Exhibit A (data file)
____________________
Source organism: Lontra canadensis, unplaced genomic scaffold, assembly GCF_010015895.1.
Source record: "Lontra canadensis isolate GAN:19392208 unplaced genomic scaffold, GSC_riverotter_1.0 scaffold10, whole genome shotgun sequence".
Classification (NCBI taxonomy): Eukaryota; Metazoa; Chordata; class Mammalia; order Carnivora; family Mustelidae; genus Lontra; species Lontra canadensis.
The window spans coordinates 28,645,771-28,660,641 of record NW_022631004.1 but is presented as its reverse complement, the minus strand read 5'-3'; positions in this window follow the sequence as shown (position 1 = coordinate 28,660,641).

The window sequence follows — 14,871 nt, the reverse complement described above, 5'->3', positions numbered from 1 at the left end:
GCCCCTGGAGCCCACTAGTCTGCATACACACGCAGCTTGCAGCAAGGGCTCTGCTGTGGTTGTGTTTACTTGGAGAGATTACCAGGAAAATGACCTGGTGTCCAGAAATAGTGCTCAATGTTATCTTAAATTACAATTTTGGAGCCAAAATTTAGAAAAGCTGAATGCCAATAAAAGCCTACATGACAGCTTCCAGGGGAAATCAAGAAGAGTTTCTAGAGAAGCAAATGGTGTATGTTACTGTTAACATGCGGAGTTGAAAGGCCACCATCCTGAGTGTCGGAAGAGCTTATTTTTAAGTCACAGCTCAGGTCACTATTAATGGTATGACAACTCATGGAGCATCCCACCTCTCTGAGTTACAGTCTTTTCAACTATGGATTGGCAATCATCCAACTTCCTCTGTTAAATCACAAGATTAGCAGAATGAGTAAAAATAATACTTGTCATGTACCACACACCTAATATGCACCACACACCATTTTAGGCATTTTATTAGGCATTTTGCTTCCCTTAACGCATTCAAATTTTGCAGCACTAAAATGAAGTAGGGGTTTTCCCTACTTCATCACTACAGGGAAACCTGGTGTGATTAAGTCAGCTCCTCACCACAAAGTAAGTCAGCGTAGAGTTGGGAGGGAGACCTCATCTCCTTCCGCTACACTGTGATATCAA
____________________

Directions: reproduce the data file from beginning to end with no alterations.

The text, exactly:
Source organism: Lontra canadensis, unplaced genomic scaffold, assembly GCF_010015895.1.
Source record: "Lontra canadensis isolate GAN:19392208 unplaced genomic scaffold, GSC_riverotter_1.0 scaffold10, whole genome shotgun sequence".
Classification (NCBI taxonomy): Eukaryota; Metazoa; Chordata; class Mammalia; order Carnivora; family Mustelidae; genus Lontra; species Lontra canadensis.
The window spans coordinates 28,645,771-28,660,641 of record NW_022631004.1 but is presented as its reverse complement, the minus strand read 5'-3'; positions in this window follow the sequence as shown (position 1 = coordinate 28,660,641).

The window sequence follows — 14,871 nt, the reverse complement described above, 5'->3', positions numbered from 1 at the left end:
GCCCCTGGAGCCCACTAGTCTGCATACACACGCAGCTTGCAGCAAGGGCTCTGCTGTGGTTGTGTTTACTTGGAGAGATTACCAGGAAAATGACCTGGTGTCCAGAAATAGTGCTCAATGTTATCTTAAATTACAATTTTGGAGCCAAAATTTAGAAAAGCTGAATGCCAATAAAAGCCTACATGACAGCTTCCAGGGGAAATCAAGAAGAGTTTCTAGAGAAGCAAATGGTGTATGTTACTGTTAACATGCGGAGTTGAAAGGCCACCATCCTGAGTGTCGGAAGAGCTTATTTTTAAGTCACAGCTCAGGTCACTATTAATGGTATGACAACTCATGGAGCATCCCACCTCTCTGAGTTACAGTCTTTTCAACTATGGATTGGCAATCATCCAACTTCCTCTGTTAAATCACAAGATTAGCAGAATGAGTAAAAATAATACTTGTCATGTACCACACACCTAATATGCACCACACACCATTTTAGGCATTTTATTAGGCATTTTGCTTCCCTTAACGCATTCAAATTTTGCAGCACTAAAATGAAGTAGGGGTTTTCCCTACTTCATCACTACAGGGAAACCTGGTGTGATTAAGTCAGCTCCTCACCACAAAGTAAGTCAGCGTAGAGTTGGGAGGGAGACCTCATCTCCTTCCGCTACACTGTGATATCAA